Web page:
A postcard featuring the St. Anthony Chapel Car. (Public domain)

By Father Michael Peltzer, Diocesan historian
Sometime before the building in 1911 of the present church at St. Bernard Parish in Ellsworth, Kansas, which is located in the Concordia (now Salina) diocese, a young priest from Michigan by the name of Father Francis Kelley, who was later named the second Bishop of Oklahoma City, traveled to Ellsworth to give a talk about his experiences in the Spanish-American War and to raise funds for his own parish in Lapeer, Michigan.
After arriving in Ellsworth and seeing the destitute state of the original frame church and rectory, he was convinced that unless the affluent areas of the large cities help the poor rural parishes, they would lose all vestiges of the Catholic faith. So it would be Father Kelly who founded the Catholic Church Extension Society to help the poor rural areas spread the Catholic faith during those early years.
Many years before this, Father Kelley had been concerned about the severe poverty in these rural areas: churches could not be built and priests would not be available for ministry. He realized there had to be a way to bring the Mass and the sacraments to those unchurched populations.
It so happened that Father Kelley visited the small town of Argonia, Kansas, to conduct a lecture one Saturday evening and while there, he was told that there was no Catholic church within 20 miles of Argonia, which is in Sumner County in the Diocese of Wichita. This was before the founding of the St. Rose of Lima Parish in Danville in 1883, seven miles west of Argonia, which is now the historic Immaculate Conception Church of the St. Joan of Arc Parish in Harper County.
Several years later, after the Catholic Diocese of Wichita was established in 1887, Father Kelley returned to Wichita and after offering a Sunday Mass in the old St. Aloysius Pro-Cathedral, he sought out Bishop John J. Hennessey and discussed with him his concern for the poor Catholics in rural areas who had no money to establish parishes and the need for churches to keep the faith alive during those years.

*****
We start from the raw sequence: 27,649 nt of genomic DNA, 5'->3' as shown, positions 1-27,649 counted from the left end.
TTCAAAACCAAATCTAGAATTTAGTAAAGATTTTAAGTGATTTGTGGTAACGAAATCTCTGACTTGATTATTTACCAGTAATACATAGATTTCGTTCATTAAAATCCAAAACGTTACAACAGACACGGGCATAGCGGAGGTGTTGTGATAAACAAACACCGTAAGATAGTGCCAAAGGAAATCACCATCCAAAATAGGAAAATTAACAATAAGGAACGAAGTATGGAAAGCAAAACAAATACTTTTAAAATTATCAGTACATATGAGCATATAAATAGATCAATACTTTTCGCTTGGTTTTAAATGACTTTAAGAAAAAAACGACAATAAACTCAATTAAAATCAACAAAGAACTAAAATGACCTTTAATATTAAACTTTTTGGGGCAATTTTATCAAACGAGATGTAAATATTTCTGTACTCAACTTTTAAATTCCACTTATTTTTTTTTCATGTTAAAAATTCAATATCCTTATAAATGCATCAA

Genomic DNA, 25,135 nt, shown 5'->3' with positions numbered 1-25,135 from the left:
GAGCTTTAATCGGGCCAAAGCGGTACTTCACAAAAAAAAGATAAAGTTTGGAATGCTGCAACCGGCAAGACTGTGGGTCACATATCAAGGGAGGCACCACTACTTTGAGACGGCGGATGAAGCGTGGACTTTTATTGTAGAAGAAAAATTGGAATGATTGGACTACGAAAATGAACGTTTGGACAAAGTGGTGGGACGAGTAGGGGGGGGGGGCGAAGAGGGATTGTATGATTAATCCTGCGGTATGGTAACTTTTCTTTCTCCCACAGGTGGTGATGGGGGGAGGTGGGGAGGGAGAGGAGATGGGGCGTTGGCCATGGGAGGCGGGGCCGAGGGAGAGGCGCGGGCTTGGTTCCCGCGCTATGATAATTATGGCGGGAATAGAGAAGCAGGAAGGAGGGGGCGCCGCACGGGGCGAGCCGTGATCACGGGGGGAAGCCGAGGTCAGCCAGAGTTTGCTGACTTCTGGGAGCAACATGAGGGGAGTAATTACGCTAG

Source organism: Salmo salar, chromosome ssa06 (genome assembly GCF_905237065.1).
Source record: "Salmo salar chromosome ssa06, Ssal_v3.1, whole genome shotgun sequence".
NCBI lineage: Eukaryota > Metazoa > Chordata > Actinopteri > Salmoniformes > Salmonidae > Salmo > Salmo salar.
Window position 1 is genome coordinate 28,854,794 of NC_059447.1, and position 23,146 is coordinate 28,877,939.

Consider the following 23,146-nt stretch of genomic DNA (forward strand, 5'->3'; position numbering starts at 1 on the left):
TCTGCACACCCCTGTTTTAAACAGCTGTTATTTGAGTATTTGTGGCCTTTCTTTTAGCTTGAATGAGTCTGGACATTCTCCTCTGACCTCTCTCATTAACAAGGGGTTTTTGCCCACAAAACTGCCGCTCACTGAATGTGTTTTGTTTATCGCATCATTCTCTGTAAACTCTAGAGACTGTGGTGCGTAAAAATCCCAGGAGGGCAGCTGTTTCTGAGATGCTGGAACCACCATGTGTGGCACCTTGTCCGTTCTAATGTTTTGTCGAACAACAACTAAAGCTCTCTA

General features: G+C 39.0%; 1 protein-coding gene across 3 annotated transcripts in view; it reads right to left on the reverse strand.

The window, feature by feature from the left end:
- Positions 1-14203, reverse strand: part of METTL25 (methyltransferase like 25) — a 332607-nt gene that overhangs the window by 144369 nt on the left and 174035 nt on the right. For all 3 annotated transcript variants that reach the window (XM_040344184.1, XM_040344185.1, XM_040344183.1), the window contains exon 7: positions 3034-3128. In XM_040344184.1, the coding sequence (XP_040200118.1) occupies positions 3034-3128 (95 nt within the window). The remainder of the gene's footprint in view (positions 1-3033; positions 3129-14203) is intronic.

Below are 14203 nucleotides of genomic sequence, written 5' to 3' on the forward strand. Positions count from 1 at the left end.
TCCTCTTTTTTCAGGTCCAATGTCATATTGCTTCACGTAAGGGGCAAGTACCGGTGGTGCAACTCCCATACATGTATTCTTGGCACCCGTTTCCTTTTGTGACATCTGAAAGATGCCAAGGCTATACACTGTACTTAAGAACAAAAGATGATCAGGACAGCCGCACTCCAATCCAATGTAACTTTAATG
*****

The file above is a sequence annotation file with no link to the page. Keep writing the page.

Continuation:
The result of the conversation was the creation of the Catholic Extension Society’s Chapel Car some years later, used on railways to bring the Mass and the sacraments to unchurched areas.
The chapel car was ready for the railroad in 1907 and was named in honor of St. Anthony. The car was 72 feet long and could seat nearly 60 persons. Sleeping quarters for the priest missionaries, a small kitchen, and a study/library were part of the car. There was also an ornate altar with drawers and cabinets for vestments and altar supplies. A large bowl was used for baptisms and there was a small organ at the rear of the car for accompaniment at Mass.
The chapel car visited many areas in the diocese where there were no churches. The Wichita Knights of Columbus contributed to the expenses of each trip. On many occasions Bishop Hennessey would accompany the missionary priests to administer the Sacrament of Confirmation and to select sites for new churches while the Catholic Extension Society set-aside funds for the building of these new churches.
In the meantime, at many of the stops, the chapel car would be filled with crowds attending Masses and other services. Two Sisters of St. Joseph from Mount St. Mary Convent in Wichita often were on hand to play the organ at Masses and give religious instruction to the children and to adults interested in joining the Catholic faith.
Sadly, this arrangement was short-lived. The use of the chapel car was discontinued due to the influence of secular laws and the expenses involved. The chapel car made its last stop in New Orleans, Louisiana, around 1920.
The St. Anthony Chapel Car bore much spiritual fruit among Catholics who made use of it and was a tremendous help in the development of the Catholic faith and many of the unchurched areas during those early years in the diocese, happily resulting in the establishment of many new parishes in the same areas, with the continued support of the Catholic Church Extension Society, which had been a blessing to the Catholic churches in the United States.

The car’s interior had an altar at one end, an organ at the other, and seating for nearly 60. (Public domain)